Putting an end to paperwork nightmare

More than 1.4 billion pages are being digitized, covering an area of more than 152,000 sq.m.

Putting an end to paperwork nightmare

Greece has taken giant leaps in recent years in the bid to abolish paper in the public sector and the notorious inconveniences it created in transactions between citizens and state services.

And it stands to reason that digitization and all kinds of transactions between citizens and the state through the platform would be difficult to achieve if the state’s records remain on paper.

Indeed, the largest project in the history of the Greek state to digitize its paper archives is currently under way and it is estimated that in the next three years more than 1.4 billion pages will be changed into intangible form, which are currently stacked, throughout Greece, in ministries, the Single Social Security Entity (EFKA), Urban Planning Departments and courts.

“One of the big gaps that the Greek state has is that paper has not been digitized. […] A very, very large amount of money from the Recovery Fund is being directed to digitization, to make paper into information,” Minister of State and Digital Governance Kyriakos Pierrakakis recently said.

In order to understand the full extent of what the paper kingdom means, it is enough to consider that storing 100 million A4 pages – many of the documents to be digitized have a larger dimension – requires 40,000 cartons (40x30x25 cm) or 10,000 four-shelf sets of drawers and a surface area of 15,210 square meters.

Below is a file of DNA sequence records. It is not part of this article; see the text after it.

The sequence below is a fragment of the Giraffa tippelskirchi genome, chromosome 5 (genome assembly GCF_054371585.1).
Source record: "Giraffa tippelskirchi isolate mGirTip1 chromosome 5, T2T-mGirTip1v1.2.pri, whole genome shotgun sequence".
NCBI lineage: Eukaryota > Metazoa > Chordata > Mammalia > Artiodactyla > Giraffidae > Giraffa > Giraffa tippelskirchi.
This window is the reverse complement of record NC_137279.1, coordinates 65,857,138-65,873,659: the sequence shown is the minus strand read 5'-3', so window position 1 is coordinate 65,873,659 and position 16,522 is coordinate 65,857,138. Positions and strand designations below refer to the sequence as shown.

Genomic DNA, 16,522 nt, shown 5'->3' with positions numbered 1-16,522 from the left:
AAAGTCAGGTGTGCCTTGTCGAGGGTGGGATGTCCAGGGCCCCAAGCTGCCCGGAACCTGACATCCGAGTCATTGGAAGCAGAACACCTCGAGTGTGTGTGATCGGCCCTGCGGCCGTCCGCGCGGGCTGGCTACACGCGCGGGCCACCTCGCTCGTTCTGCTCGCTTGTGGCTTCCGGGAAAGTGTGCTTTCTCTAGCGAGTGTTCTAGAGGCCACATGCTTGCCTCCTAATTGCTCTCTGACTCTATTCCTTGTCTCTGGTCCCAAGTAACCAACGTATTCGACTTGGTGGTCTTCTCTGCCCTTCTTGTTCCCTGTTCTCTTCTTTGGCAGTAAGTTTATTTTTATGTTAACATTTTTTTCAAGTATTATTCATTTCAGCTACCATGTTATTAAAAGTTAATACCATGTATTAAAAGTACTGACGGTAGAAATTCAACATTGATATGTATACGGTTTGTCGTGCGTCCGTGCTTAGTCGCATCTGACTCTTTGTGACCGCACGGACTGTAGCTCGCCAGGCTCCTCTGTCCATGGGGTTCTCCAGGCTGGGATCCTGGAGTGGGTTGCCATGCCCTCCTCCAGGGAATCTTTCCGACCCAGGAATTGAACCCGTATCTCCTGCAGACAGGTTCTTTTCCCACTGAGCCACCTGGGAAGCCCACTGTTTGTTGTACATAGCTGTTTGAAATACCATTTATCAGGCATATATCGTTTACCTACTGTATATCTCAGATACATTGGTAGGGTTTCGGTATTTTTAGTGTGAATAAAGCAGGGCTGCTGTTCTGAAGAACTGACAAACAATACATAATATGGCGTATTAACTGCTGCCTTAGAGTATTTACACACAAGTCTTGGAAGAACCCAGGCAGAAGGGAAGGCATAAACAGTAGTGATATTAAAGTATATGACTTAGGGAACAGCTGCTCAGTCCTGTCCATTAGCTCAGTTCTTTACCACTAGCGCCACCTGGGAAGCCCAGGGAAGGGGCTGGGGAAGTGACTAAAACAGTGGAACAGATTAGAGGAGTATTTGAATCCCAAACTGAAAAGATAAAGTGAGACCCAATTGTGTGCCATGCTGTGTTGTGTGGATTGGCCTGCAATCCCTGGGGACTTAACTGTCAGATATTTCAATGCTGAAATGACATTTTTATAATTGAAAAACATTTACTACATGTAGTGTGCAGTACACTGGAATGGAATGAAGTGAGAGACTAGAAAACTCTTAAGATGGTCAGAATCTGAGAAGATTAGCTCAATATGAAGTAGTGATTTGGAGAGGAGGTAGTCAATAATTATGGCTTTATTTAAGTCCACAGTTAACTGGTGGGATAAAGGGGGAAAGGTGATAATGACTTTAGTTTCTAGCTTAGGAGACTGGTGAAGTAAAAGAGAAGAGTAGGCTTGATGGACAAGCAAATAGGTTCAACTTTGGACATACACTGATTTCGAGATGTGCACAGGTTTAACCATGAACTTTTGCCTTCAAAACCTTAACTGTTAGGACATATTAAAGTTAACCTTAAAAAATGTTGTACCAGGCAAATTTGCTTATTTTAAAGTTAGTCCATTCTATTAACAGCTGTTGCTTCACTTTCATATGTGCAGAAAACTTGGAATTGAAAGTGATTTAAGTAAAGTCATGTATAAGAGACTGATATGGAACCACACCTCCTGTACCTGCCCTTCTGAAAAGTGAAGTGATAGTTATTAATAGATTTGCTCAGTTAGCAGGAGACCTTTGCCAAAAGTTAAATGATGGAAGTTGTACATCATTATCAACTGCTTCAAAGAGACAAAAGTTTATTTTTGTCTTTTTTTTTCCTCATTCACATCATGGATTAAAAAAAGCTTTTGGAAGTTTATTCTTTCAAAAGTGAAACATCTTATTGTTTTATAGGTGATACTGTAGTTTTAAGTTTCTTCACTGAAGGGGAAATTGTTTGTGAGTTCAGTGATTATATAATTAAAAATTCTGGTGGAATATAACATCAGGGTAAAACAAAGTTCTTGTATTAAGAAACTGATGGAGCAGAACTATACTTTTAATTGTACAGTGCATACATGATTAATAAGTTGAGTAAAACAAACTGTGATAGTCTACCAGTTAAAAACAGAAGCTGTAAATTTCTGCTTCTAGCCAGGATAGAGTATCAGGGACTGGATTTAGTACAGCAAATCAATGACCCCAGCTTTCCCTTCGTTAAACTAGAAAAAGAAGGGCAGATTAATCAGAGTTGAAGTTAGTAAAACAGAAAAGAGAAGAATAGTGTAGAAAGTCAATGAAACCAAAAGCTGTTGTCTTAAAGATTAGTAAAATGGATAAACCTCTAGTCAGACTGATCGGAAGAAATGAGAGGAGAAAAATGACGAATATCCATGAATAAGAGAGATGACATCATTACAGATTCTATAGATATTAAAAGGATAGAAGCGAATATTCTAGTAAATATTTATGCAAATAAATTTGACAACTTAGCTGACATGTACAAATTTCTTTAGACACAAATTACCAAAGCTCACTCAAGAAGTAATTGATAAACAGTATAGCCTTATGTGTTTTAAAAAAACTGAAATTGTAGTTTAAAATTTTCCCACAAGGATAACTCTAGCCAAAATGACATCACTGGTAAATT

Thus, the more than 1.4 billion pages to be digitized require more than 152,000 sq.m., a size that is understandable when one considers that the total built-up area of the planned government park on the PYRKAL premises occupies about 133,000 sq.m.

The calculations are modest, since they do not include records, mainly court records, which it has been decided, at this stage, not to digitize.

The digitization of the more than 1 billion pages not only involves scanning them, but also their easy categorization based on keywords (metadata) to ensure that the information requested can be quickly retrieved.

“One of the prerequisites for the full transition to digital governance is the digitization of the paper archives of government agencies and organizations,” Information Society CEO Stavros Asthenidis tells Kathimerini.

Among the many examples of the paperwork nightmare prevalent in the state sector was demonstrated in a 2019 Aristotle University of Thessaloniki survey on bureaucracy in the public sector, which placed the number of steps needed to complete simple assignments. Tellingly, the number of steps needed for the procurement of stationery for a university was 40. 

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